“Scholarships to support students with financial need are always critical to our ability to enroll a highly talented and highly diverse class each year,” says Mark Hatch, vice president for enrollment at Colorado College. “With COVID-19, these funds are needed even more as we expect the percentage of students requiring aid and the average need-based grant to increase. Endowments provide support in perpetuity and ensure a stable future.”


Susie B’s Challenge concludes

Last fall, Board of Trustees Chair Susie Burghart ’77 was so inspired by a CC initiative for Colorado students, she issued a challenge to the CC community and vowed to match gifts earmarked for the fund. The Colorado Pledge initiative aims to make Colorado College more accessible for lower and middle-income students from Colorado by creating endowment funds for scholarships.

Burghart’s efforts, dubbed Susie B’s Challenge, successfully concluded in Fall 2020, with $5 million raised for the Colorado Pledge, including her initial $2.5 million commitment and $2.5 million in matching funds.

“I am immensely grateful to donors who stepped up to support students from Colorado,” Burghart says. “It’s important to ensure that a Colorado College education is financially accessible for students from their home state.”

She notes that CC is the only liberal arts college in the region and that its sense of place in the Rocky Mountain West factors prominently into the CC experience.

Funds raised for the Colorado Pledge will be used to assist CC students in perpetuity.

Students entering CC in Fall 2020 were the first to benefit from the Colorado Pledge, which was designed to support Colorado students from families whose adjusted gross incomes are $200,000 and below. Those with family incomes of less than $60,000 are required to pay nothing for tuition, fees, housing, and meals; those in the $60,000- $125,000 income range pay the equivalent of room and board; and the $125,000-$200,000 (increased to $250,000 in August 2021) family income group pay equal or less than what they’d pay at Colorado’s flagship public institution.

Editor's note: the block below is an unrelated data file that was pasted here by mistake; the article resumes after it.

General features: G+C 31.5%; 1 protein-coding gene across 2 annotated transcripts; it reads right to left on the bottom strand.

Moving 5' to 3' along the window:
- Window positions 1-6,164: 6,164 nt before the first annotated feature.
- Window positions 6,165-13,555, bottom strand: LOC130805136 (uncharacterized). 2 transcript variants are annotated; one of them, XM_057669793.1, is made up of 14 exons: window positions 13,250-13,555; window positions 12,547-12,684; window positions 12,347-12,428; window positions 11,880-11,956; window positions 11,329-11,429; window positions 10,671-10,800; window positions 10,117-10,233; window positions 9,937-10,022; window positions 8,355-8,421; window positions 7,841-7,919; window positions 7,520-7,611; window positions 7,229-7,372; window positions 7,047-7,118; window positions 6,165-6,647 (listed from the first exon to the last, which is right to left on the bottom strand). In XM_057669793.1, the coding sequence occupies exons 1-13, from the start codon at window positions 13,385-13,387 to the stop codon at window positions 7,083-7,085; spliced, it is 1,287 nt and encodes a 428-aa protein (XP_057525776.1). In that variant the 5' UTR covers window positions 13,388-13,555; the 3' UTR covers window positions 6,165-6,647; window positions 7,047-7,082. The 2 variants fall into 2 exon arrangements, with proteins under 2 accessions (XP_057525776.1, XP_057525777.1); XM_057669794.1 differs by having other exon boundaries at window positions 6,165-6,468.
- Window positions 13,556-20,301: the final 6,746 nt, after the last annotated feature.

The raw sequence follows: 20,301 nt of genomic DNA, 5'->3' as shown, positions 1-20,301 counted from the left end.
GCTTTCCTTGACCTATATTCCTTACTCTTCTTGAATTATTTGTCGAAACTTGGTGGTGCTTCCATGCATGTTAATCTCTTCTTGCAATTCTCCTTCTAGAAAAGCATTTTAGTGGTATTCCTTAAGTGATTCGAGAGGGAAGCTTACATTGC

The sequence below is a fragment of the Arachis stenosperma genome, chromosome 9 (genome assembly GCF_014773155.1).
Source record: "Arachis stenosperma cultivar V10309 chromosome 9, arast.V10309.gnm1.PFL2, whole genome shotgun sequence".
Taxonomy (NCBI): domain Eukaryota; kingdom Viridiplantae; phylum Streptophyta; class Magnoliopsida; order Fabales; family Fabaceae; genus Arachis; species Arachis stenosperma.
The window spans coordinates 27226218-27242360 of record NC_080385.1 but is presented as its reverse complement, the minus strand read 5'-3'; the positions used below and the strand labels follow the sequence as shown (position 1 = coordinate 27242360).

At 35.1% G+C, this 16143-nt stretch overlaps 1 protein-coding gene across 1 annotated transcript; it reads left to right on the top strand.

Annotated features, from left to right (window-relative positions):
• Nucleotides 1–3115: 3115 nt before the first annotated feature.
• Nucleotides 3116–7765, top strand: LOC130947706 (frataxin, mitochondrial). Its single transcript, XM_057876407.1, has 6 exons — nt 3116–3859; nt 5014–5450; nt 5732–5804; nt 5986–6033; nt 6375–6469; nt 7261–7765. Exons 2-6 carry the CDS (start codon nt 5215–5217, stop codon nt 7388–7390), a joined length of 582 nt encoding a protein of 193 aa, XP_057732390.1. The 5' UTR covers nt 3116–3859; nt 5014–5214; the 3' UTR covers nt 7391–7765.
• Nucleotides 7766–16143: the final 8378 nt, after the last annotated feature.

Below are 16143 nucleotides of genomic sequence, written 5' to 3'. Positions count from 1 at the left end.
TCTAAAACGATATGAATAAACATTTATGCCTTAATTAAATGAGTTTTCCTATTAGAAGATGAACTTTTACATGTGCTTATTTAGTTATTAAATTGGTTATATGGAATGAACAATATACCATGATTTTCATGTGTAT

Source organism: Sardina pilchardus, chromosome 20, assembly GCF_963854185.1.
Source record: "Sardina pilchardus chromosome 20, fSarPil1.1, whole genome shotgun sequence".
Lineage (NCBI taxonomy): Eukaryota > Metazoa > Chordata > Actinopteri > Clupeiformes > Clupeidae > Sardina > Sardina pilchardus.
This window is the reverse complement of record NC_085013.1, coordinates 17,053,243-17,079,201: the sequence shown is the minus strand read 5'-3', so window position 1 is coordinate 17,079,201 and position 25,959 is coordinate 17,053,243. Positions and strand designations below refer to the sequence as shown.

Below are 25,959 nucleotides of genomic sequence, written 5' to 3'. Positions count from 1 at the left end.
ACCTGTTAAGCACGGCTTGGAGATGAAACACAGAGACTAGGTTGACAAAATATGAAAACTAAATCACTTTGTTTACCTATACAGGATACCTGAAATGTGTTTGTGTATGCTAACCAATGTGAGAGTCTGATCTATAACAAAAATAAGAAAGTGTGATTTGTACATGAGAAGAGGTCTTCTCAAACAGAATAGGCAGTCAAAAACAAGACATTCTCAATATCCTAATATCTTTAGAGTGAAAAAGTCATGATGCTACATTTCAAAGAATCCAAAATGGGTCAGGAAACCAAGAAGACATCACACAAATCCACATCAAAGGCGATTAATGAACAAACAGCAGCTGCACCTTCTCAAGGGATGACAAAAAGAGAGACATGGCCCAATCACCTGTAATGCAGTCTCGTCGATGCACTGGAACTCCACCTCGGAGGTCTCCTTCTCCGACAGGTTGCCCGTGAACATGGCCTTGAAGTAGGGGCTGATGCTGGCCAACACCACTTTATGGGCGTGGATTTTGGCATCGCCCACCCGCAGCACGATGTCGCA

In the first year of the pledge, student enrollment at Colorado College has increased 14%.

To learn more about scholarships for Colorado College students, contact Laura Rosendo ’06 at or call (719) 389-6270.




The Creativity & Innovation building will be located on the north side of the Colorado College campus, near the intersection of Uintah Street and Cascade Avenue. Images Courtesy of Kennedy & Violich Architecture, Ltd.
These 1,000 square-foot-teaching spaces can hold between 12 and 75 students. Faculty across all disciplines can bring their classes when they want to teach in a hands-on way or if they require large areas and infrastructure to teach creative practices.
Flexible spaces will allow us to expand interdisciplinary collaboration, blurring the lines between the disciplines.

Colorado College’s emphasis on creativity and innovation is intentionally broad and inclusive of all students and faculty, and seeks to expand the limits of knowledge and convention personally, socially, and culturally.

During the past four years, Creativity & Innovation at Colorado College has engaged with 67 faculty and more than 2,600 students over the course of 81 blocks.

With Creativity & Innovation continuing to scale, a new building specifically designed for our unique vision is being planned to meet currently unmet needs on the Colorado College campus. The new space will be flexible and designed to engage students and faculty across the disciplines in entirely new and more interconnected ways.

Construction of the new building will depend on the generosity of donors.

To learn more, contact Shannon Balmer ’96 at